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of which was fastened a precious stone engraved with the names of the twelve tribes of Israel. Then we read of that wonderful “breast-plate of judgment,” which was a piece of cloth doubled, a span square, on which were set twelve precious stones, containing the names of the twelve sons of Jacob, and also the werds “ &Wrim and Thummim,” signifying “light and perfection,” and emblematical of Divine illumination. Learned men are not agreed upon the nature of this “breast-plate.” From Numbers xxvii. 21, and 1 Samuel xxviii. 6, it would appear that the Lord was wont to answer his people by means of it. Lastly, the High Priest wore upon his head a plate of pure gold, on which were engraved two Hebrew words, signifying, “Holiness to THE LoRD.” Thus equipped, he could appear before the Lord for the people, a type of “our great HIGH PRIEST, who ever liveth to make intercession for us.” Thirdly, of the Sacrifices. The Sacrifices were partly propitiatory ; that is, offered to secure the favour of God to the devout worshipper; partly eucharistic, or expressive of gratitude for Divine blessings; and lastly, eaniatory, or serving to atone for sin. These were Sacrifices of blood, intended to be symbolical of the blood of Jesus Christ. There were also Sacrifices, without blood, consisting of meal, bread, ears of corn, parched grain, oil, and frankincense. There were also drink-offerings. There were many particular. Sacrifices and offerings, from which not even the poorest were excluded. Even the small measure of flour, was not refused. These oblations were regulated by - circumstances of those who presented them. When Mary, the mother of our Lord, came to the Temple to present her first-born Son, she offered “a pair of turtle-doves, or two young pigeons;” which Saerifice, being the least expensive of all, was a proof of Joseph's poverty. Times of Sacrifice.—Every morning and evening the smoke from the Altar of Incense ascended in the name of the whole congregation. A Daily Sacrifice was offered of a lamb without spot or blemish. And on the Sabbath two lambs were slain: this was the Weekly Sacrifice. The Monthly Sacrifice was offered at the time of the new moon, and consisted of two young bullocks, one ram, seven lambs of a year old, a kid for a sin-offering, a bread and a drinkoffering. The Yearly Sacrifices were the Paschal Lamb, slain at the Feast of the Passover; and the offerings which were made on the Great Day of Atonement, the tenth day of the seventh month. The Day of Atonement was observed by the whole nation as a most strict fast, “afflicting their souls.” On this day only, was the High Priest allowed to enter the holy of holies, and not even then without much preparation: then it was, that besides offering a bullock as a sinoffering for himself and his household, he presented two young goats before the Lord; one of which was offered as a sin-offering for the people, the other was allowed to depart alive into the wilderness, bearing away the sins of the congregation, the High Priest having laid his hands upon its head and confessed over it the transgressions of the people. These Sacrifices are manifestly typical of a Saviour. Fourthly, of the Festivals.—There wer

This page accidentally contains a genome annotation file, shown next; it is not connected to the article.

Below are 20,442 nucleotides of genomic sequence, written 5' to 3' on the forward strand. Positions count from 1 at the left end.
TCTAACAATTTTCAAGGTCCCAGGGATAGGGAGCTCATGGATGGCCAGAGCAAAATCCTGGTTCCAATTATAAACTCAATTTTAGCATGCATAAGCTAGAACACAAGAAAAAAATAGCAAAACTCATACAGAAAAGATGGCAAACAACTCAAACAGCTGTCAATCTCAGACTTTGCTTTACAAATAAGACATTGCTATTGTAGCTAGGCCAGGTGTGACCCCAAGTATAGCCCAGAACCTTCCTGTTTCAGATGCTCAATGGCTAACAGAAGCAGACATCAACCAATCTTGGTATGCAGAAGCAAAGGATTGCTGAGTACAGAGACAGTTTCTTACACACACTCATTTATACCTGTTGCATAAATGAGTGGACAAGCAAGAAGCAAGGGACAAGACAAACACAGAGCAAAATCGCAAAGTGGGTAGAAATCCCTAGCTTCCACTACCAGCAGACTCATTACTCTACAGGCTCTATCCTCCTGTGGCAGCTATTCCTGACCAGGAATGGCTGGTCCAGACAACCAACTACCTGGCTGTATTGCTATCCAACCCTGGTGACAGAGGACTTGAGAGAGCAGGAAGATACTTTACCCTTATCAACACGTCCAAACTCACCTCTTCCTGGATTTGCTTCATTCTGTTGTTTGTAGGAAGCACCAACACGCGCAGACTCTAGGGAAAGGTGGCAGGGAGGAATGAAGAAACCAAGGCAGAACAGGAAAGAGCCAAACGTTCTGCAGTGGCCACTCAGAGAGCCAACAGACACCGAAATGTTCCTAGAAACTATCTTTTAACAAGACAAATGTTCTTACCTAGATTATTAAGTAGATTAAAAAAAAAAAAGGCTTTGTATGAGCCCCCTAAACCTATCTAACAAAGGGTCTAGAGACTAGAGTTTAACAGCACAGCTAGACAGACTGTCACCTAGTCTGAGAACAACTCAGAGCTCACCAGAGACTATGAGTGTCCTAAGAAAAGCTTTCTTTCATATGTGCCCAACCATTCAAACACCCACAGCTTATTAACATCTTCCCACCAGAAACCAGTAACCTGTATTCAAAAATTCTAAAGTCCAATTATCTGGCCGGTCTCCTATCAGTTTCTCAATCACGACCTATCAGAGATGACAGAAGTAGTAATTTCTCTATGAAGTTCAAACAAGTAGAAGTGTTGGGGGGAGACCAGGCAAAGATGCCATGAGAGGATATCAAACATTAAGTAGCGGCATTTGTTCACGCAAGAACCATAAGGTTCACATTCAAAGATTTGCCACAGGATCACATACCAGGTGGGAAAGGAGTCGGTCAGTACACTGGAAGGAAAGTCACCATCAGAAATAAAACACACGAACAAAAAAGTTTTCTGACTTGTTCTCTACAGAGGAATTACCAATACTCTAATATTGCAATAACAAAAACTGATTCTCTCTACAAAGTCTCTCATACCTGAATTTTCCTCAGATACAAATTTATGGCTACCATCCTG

three annual Festivals, at which it was expected that all the males above twelve years of age should attend ; not only whilst they were dwellers in the desert, with the Tabernacle in the midst of them, but also after they should have become inhabitants of the promised land. Yea, when settled in Canaan, they would have to go up to Jerusalem once a-year, leaving the frontiers of their country open to the inroads of enemies. But this danger was provided for according to the promise of God, who said, “I will cast out the nations before thee, and enlarge thy border; neither shall any man desire thy land when thou shalt go up to appear before the Lord three times in every year.” The first and greatest of these Festivals, the Passover, has been already mentioned in its sacrificial character. It was the commencement. of the religious year, the day of deliverance from Egypt. On the fiftieth day after it, the second Festival, the Pentecost, or national harvesthome, was celebrated. The harvest being gathered in, bread made of the new corn was to be offered as its first-fruits. At this feast they commemorated the giving of the law from Mount Sinai. * The third of these feasts, that of Tabernacles, was held at the end of Autumn. It lasted a week, during which time they dwelt in tents, to remind them of their life in the wilderness. These tents were pitched on the flat roofs of their houses. It was a joyous time, a time of music and dancing and feasting. They returned thanks to God for the fruits of the vine, bearing in their hands branches of palm-trees, olives, citrons, myrtles, ind willows, singing “Hosannah I save, I be